IN RE THE MARRIAGE OF GEORGE G. MRLA, JR. AND ANGELA M. MRLA Upon the Petition of GEORGE G. MRLA, JR., Petitioner-Appellee, And Concerning ANGELA M. MRLA, Respondent-Appellant.
from the Iowa District Court for Woodbury County, Edward A.
from the property division provisions of a decree of
Scott Rhinehart of Rhinehart Law, P.C., Sioux City, for
C. Tolsma and James W. Redmond of Heidman Law Firm, P.L.L.C.,
Sioux City, for appellee.
Considered by Doyle, P.J., and Tabor and McDonald, JJ.
case arises out of the dissolution of four-year marriage
between Angela and George Mrla. On appeal, Angela challenges
the district court's division of the parties'
property, contending the district court failed to equitably
divide the property. She also seeks trial and appellate
attorney fees. We review dissolution of marriage proceedings
de novo. See In re Marriage of Kimbro, 826 N.W.2d
696, 698 (Iowa 2013).
trial record shows Angela and George married in 2011. Prior
to that time, they cohabited along with Angela's two
children. During the marriage, George farmed his own land and
worked as a self-employed truck driver, a business he started
shortly after the parties married. Angela and George
separated in 2015. At trial, the parties identified over one
million dollars in assets and over two-hundred and thirty
thousand dollars in liabilities at issue. In particular, the
parties contested whether and to what extent Angela was
involved in the startup and operation of George's
trucking business and whether the business was property
subject to division. The district court received the
parties' evidence and nominally divided the parties'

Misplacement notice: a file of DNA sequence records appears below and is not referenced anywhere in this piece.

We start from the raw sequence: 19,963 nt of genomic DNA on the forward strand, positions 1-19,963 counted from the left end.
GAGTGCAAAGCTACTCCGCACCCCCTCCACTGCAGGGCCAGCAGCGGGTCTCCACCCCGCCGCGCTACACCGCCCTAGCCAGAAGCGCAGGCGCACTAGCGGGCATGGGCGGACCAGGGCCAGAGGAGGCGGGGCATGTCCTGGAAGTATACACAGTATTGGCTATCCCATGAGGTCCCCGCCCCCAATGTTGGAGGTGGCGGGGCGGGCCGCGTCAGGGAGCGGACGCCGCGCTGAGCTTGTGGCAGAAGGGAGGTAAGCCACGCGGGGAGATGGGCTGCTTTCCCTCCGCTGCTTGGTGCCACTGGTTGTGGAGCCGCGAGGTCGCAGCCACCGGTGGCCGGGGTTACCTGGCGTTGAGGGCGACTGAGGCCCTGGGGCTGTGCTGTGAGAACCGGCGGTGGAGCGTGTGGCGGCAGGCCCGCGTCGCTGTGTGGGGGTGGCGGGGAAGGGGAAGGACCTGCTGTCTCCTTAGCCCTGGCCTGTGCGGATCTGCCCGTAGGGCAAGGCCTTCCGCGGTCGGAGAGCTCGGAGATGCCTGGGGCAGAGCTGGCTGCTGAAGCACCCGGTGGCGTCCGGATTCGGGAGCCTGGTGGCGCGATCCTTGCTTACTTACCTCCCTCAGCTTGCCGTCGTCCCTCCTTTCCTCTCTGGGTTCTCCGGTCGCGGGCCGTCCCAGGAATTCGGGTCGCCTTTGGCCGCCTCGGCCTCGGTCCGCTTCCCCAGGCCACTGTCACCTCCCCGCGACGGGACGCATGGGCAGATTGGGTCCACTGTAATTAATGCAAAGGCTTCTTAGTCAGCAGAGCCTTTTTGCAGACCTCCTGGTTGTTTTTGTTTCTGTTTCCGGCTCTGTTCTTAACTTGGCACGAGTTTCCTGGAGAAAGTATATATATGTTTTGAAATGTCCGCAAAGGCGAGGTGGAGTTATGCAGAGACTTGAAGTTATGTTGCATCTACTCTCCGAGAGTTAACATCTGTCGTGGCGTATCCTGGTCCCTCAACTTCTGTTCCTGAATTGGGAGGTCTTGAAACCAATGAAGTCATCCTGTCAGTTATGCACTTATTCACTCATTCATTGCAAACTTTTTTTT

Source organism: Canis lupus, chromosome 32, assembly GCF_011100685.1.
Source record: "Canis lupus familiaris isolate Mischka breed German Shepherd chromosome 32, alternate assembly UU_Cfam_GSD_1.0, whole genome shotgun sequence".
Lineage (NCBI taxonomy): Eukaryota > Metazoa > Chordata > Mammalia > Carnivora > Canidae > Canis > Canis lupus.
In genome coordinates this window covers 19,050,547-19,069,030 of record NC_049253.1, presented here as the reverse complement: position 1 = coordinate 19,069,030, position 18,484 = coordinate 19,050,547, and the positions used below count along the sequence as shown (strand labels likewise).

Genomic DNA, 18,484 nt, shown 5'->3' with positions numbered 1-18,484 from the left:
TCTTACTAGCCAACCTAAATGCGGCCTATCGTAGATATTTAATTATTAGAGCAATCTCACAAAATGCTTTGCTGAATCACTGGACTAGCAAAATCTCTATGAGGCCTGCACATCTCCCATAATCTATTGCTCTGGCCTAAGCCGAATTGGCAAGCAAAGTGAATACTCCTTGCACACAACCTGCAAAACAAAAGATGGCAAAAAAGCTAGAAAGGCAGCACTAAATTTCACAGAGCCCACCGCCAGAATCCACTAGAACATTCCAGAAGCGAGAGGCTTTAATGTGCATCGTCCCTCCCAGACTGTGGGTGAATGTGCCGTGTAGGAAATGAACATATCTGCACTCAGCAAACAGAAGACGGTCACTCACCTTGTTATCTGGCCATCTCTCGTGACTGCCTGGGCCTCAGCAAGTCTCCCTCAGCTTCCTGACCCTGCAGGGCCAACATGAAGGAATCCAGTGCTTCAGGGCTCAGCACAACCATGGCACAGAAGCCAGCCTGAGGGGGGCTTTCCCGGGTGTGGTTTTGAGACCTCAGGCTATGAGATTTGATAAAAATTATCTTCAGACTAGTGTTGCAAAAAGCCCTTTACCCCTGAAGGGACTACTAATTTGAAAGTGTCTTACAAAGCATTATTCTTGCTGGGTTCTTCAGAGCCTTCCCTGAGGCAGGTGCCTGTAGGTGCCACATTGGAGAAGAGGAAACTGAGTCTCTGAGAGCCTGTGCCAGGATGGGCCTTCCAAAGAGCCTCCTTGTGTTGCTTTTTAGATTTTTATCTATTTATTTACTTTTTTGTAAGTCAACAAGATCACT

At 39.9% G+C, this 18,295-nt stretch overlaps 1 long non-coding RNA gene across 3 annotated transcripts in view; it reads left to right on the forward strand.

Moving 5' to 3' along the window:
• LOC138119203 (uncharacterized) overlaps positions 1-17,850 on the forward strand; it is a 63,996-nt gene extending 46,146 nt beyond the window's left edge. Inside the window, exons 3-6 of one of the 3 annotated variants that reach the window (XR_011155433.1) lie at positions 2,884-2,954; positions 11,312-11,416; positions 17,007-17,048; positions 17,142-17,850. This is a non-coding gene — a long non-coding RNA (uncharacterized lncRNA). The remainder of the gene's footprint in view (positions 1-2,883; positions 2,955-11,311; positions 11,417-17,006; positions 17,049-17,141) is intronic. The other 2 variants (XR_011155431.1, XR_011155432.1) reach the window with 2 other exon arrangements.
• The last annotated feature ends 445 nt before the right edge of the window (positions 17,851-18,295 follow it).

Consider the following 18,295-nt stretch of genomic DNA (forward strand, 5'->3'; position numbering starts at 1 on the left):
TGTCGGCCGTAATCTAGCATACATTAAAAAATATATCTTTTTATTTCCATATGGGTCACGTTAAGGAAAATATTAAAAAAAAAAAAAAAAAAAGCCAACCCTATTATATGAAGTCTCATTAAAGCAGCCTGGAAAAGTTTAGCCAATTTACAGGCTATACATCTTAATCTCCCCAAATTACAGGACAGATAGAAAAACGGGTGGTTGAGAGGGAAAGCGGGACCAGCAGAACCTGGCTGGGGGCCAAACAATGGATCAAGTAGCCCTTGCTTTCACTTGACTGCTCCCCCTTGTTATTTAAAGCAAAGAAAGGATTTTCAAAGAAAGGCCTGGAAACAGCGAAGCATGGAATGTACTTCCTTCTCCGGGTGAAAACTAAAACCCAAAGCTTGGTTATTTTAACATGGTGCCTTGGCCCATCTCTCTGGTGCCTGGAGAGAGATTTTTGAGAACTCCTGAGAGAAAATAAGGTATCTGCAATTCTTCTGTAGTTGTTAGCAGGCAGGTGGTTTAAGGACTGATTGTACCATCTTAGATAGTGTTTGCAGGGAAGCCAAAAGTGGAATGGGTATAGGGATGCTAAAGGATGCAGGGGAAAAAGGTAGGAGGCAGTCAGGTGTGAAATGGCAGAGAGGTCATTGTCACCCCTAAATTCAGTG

property. Angela filed a motion to enlarge or amend the
decree. In her motion, Angela contended the district court
failed to identify many of the assets and liabilities, failed
to value the parties' assets and liabilities, and failed
to divide all of the property at issue. The district court
denied the motion, and Angela timely filed this appeal.
decree is fatally flawed and incapable of meaningful
appellate review. De novo review is distinct from trial de
novo. See In re Marriage of Huston, 263 N.W.2d 697,
699 (Iowa 1978). "[T]his is a court of review, without
original jurisdiction to 'retry' dissolution
proceedings." Id. It is the district court that
must make an initial determination of the disputed factual
issues. See In re Marriage of Keener, 728 N.W.2d
188, 193 (Iowa 2007). "Before dividing the marital
property, a court must identify all of the assets held in the
name of either or both parties as well as the debts owed by
either or both of them. The assets should then be given their
value as of the date of trial. The purpose of determining the
value is to assist the court in making equitable property
awards and allowances." Id. We will generally
defer to the district court's determinations of property
value so long as they are within the range of evidence
presented at trial. See In re Marriage of Hansen,
733 N.W.2d 683, 703 (Iowa 2006). The district court should
then equitably divide the property.
the district court did not make a determination regarding the
disputed factual issues. At trial, the parties identified